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Science, Fantasy

Black Man *1/1 UK * epub ebook

by Richard Morgan

Black Man *1/1 UK * epub ebook

Author: Richard Morgan
Category: Science Fiction
Language: English
Publisher: London: Gollancz; First Edition edition (2007)
Pages: 560 pages
ISBN: 0575075139
ISBN13: 978-0575075139
Rating: 4.3
Votes: 531
Other formats: azw txt doc lrf

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It won the 2008 Arthur C. Clarke Award. Carl Marsalis is a selectively bred human ("genetic variant") known as a "Thirteen", characterized by high aggression and low sociability. Bred to serve in a military capacity, Thirteens were later confined on reservations or exiled to Mars.

Richard Kingsley Morgan, known as Richard K. Morgan in the . (born September 24, 1965) is a British science fiction and fantasy author. Morgan's books are generally set in a post-extropianist dystopian world. Morgan described his "takeaway" of one of his books as: Born in London, and brought up in the village of Hethersett, near Norwich, Morgan studied history at Queens' College, Cambridge.

Broken Angels (Takeshi Kovacs, by. Richard K. Morgan. Woken Furies (Takeshi Kovacs, by.

In the twenty-fifth century, humankind has spread throughout the galaxy, monitored by the watchful eye of the . While divisions in race, religion, and class still exist, advances in technology have redefined life itself. Welcome back to the brash, brutal new world of the twenty-fifth century: where global politics isn’t just for planet Earth anymore; and where death is just a break in the action, thanks to the techno-miracle that can preserve human consciousness and download it into one new body after another.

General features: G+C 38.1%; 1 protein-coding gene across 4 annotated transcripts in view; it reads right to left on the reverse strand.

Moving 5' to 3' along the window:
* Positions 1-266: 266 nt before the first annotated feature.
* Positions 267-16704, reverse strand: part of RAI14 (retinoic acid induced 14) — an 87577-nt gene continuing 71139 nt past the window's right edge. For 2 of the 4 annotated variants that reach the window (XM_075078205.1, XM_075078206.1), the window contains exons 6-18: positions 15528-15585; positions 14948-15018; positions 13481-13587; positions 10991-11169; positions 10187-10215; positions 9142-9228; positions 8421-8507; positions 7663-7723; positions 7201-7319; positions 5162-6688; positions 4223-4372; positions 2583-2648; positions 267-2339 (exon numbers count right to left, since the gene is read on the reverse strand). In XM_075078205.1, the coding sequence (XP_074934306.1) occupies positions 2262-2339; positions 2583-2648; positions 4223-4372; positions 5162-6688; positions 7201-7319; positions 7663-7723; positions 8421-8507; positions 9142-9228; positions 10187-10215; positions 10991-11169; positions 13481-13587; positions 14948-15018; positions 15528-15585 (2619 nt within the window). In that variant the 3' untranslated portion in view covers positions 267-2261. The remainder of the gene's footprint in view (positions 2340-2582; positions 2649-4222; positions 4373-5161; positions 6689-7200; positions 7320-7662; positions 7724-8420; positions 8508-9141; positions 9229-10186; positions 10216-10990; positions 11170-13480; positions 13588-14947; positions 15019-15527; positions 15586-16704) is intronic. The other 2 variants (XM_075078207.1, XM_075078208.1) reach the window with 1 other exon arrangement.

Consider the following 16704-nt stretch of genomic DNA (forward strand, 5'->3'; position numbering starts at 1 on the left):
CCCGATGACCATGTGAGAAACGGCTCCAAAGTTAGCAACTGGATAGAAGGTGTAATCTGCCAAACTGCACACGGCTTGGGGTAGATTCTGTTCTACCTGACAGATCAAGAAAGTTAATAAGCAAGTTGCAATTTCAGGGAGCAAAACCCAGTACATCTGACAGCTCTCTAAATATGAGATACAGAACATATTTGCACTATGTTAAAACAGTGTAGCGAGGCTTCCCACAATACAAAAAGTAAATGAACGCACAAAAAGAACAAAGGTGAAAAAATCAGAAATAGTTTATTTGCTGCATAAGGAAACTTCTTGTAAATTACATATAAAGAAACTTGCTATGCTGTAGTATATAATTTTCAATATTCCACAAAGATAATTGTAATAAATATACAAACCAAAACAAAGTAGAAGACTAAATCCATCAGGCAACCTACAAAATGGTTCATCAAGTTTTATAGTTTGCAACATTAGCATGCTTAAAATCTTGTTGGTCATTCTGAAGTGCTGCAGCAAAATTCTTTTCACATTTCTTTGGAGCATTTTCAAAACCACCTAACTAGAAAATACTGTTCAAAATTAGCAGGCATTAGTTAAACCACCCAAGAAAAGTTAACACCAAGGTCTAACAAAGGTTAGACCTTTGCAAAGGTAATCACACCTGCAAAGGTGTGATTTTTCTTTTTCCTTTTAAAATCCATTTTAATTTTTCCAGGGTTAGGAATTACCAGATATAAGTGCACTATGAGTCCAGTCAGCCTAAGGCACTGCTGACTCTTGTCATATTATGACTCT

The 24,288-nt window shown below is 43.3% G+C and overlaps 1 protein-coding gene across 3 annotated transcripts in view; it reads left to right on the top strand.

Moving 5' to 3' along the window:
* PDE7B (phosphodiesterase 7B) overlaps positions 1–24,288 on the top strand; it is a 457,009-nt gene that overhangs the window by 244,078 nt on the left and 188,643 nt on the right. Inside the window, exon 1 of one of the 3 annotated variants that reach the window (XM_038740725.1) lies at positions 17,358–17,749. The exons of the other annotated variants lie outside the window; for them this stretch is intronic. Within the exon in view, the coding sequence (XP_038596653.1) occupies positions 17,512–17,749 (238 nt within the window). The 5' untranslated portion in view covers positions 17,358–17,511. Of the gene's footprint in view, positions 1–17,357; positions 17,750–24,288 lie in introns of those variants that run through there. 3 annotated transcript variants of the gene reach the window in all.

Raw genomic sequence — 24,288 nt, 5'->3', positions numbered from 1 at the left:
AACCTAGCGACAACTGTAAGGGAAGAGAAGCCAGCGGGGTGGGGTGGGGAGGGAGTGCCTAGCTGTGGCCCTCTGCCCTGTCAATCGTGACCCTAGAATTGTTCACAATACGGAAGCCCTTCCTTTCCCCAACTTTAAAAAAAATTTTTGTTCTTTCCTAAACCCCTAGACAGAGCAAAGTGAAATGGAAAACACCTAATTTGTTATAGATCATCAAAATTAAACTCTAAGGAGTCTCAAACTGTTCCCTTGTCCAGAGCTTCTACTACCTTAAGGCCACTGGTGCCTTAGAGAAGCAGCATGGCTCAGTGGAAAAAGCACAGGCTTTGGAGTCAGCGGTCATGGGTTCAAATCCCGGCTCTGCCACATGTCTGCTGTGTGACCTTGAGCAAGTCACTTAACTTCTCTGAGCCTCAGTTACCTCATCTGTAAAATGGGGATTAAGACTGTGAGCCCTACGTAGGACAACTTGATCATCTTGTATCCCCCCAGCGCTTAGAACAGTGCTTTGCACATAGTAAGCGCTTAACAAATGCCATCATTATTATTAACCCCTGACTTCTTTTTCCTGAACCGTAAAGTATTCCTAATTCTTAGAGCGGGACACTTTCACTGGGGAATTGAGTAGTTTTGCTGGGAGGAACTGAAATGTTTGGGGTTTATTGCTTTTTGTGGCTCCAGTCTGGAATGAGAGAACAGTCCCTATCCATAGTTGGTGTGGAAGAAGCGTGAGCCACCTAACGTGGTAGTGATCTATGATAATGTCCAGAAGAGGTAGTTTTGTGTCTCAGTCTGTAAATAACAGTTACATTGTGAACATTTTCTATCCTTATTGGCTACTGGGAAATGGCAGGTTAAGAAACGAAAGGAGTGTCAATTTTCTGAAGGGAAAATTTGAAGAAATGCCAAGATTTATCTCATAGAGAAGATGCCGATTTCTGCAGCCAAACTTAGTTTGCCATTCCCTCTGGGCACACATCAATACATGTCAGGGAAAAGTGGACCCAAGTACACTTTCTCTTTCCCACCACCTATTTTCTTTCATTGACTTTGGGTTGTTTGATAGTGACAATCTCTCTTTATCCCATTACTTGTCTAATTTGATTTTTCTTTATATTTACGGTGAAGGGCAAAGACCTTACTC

Black Man (GOLLANCZ . Morgan, Richard, Used; Good Book. Sold bymomox uk (166516)99. 1% positive FeedbackContact seller. item 1 Black Man (Gollancz . Registered as business seller. Black Man by Richard Morgan (Paperback, 2007). Pre-owned: lowest price. 9780575078130 -Black Man (Gollancz . Last oneFree postage. item 2 Black Man (GOLLANCZ . -Richard Morgan -Black Man (GOLLANCZ .

Thirteen Richard Morgan ACKNOWLEDGMENTS This has been a tough one, and I owe a great deal of thanks in a great many places. Читать онлайн Black Man, Thirteen. I have begged, borrowed, and stolen from just about everywhere to get Thirteen written. This has been a tough one, and I owe a great deal of thanks in a great many places.

Richard K. Morgan has received widespread praise for his astounding novels featuring Takeshi Kovacs, and has established a growing legion of fans. An act of quixotic chivalry later and Kovacs was in deep: mixed up with a woman with two names, many powers, and one explosive history.

Город: the back arse of nowhereПодписчиков: 8 ты. себе: Science fiction and fantasy novelist, o. . себе: Science fiction and fantasy novelist, occasional moonlighter in video games and comics. Feminist, atheist, meritocratic egalitarian. Zero tolerance for dogma.